A new open source tool called Pilgrim received a grant from the Knight Foundation on Tuesday to develop into a collaborative research platform where users can collect data, links and images from a variety of sites.
The team behind Are.na, a site for building ideas and putting media and text together into collections, was awarded $35,000 (£22,900) from the Prototype Fund to work on Pilgrim.
Daniel Pianetti, one of the project leads, said the tool does not work like popular search engines such as Google and Yahoo.
Instead, a Pilgrim search will start from a precise source, such as a particular website or online paper, as opposed to “receiving millions of broad results” from all over the internet.
"You gather data from your search term, such as related images, links and text, which you can then export to your Google Docs account, your Are.na platform or a folder on your computer,” Pianetti said.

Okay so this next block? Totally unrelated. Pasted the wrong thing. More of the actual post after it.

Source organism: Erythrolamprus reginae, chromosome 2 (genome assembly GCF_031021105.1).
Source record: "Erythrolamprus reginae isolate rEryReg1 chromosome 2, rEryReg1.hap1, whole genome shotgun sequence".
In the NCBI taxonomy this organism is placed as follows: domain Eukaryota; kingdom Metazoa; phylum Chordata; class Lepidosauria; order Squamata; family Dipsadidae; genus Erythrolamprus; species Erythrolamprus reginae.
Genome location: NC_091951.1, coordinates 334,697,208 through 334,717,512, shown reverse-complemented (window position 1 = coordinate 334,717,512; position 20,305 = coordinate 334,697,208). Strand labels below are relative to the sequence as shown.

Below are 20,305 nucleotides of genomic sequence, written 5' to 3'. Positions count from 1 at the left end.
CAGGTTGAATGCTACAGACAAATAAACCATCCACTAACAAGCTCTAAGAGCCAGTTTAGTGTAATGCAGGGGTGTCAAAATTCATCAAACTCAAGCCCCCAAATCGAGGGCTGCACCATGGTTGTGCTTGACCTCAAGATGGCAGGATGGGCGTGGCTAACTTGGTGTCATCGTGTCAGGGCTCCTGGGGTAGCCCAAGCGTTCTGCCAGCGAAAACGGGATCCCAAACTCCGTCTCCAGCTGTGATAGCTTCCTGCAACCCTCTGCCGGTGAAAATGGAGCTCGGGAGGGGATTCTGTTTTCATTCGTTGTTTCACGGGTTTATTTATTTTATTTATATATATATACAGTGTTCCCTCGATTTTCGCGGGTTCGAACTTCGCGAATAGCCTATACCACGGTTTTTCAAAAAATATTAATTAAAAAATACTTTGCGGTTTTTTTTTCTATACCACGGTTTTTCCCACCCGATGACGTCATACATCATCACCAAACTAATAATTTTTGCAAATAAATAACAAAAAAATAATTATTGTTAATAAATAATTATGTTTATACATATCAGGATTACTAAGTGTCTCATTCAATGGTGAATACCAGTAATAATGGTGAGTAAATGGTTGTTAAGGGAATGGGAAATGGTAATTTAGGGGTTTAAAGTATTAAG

“For example, if a journalist wants to compare how both the US and Russian media depicts the Ukraine conflict with images, you can ask Pilgrim to search through all the American and Russian media websites that you want to focus on with the keyword ‘Ukraine conflict’.
"It will then download all the images the sites use to cover the conflict, and you will have two big folders of media which you can compare and research,” he said.
Although Pilgrim will be a stand-alone tool, it will be initially tested on Are.na, which has an active community of 8,000 users.
“The fundamental part of research is not only finding the things you want to find, but also to find the unknown," said Pianetti.
"With Pilgrim you can always find a link inside a link, that you wouldn’t necessarily find in other traditional ways of doing research.”
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